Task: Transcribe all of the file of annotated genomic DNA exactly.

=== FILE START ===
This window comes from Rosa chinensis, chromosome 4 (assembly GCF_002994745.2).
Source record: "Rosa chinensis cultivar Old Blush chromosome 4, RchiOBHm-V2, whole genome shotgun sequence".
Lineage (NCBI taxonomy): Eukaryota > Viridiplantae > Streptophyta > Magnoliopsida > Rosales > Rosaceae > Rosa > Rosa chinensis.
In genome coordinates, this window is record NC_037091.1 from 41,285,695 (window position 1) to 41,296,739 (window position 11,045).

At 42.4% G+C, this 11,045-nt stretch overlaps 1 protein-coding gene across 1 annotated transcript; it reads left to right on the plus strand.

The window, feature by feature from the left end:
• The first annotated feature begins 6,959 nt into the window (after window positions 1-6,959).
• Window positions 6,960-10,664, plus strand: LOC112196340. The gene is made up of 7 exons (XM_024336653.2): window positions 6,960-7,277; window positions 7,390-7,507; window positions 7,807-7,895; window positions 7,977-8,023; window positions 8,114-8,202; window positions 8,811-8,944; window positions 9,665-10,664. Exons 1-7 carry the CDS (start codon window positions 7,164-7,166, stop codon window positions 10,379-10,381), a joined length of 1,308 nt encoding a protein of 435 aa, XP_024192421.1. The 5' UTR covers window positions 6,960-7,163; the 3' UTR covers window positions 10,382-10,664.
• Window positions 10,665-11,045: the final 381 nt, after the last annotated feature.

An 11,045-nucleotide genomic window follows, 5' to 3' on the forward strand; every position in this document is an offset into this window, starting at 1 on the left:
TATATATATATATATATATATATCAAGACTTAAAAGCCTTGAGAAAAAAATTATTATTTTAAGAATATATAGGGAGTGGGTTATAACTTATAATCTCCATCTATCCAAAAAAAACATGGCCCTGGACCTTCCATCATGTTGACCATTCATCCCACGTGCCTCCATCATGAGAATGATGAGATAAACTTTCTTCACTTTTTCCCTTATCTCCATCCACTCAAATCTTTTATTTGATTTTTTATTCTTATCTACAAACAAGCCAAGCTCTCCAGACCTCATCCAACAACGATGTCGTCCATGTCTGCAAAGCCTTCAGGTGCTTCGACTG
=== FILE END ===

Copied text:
This window comes from Rosa chinensis, chromosome 4 (assembly GCF_002994745.2).
Source record: "Rosa chinensis cultivar Old Blush chromosome 4, RchiOBHm-V2, whole genome shotgun sequence".
Lineage (NCBI taxonomy): Eukaryota > Viridiplantae > Streptophyta > Magnoliopsida > Rosales > Rosaceae > Rosa > Rosa chinensis.
In genome coordinates, this window is record NC_037091.1 from 41,285,695 (window position 1) to 41,296,739 (window position 11,045).

At 42.4% G+C, this 11,045-nt stretch overlaps 1 protein-coding gene across 1 annotated transcript; it reads left to right on the plus strand.

The window, feature by feature from the left end:
• The first annotated feature begins 6,959 nt into the window (after window positions 1-6,959).
• Window positions 6,960-10,664, plus strand: LOC112196340. The gene is made up of 7 exons (XM_024336653.2): window positions 6,960-7,277; window positions 7,390-7,507; window positions 7,807-7,895; window positions 7,977-8,023; window positions 8,114-8,202; window positions 8,811-8,944; window positions 9,665-10,664. Exons 1-7 carry the CDS (start codon window positions 7,164-7,166, stop codon window positions 10,379-10,381), a joined length of 1,308 nt encoding a protein of 435 aa, XP_024192421.1. The 5' UTR covers window positions 6,960-7,163; the 3' UTR covers window positions 10,382-10,664.
• Window positions 10,665-11,045: the final 381 nt, after the last annotated feature.

An 11,045-nucleotide genomic window follows, 5' to 3' on the forward strand; every position in this document is an offset into this window, starting at 1 on the left:
TATATATATATATATATATATATCAAGACTTAAAAGCCTTGAGAAAAAAATTATTATTTTAAGAATATATAGGGAGTGGGTTATAACTTATAATCTCCATCTATCCAAAAAAAACATGGCCCTGGACCTTCCATCATGTTGACCATTCATCCCACGTGCCTCCATCATGAGAATGATGAGATAAACTTTCTTCACTTTTTCCCTTATCTCCATCCACTCAAATCTTTTATTTGATTTTTTATTCTTATCTACAAACAAGCCAAGCTCTCCAGACCTCATCCAACAACGATGTCGTCCATGTCTGCAAAGCCTTCAGGTGCTTCGACTG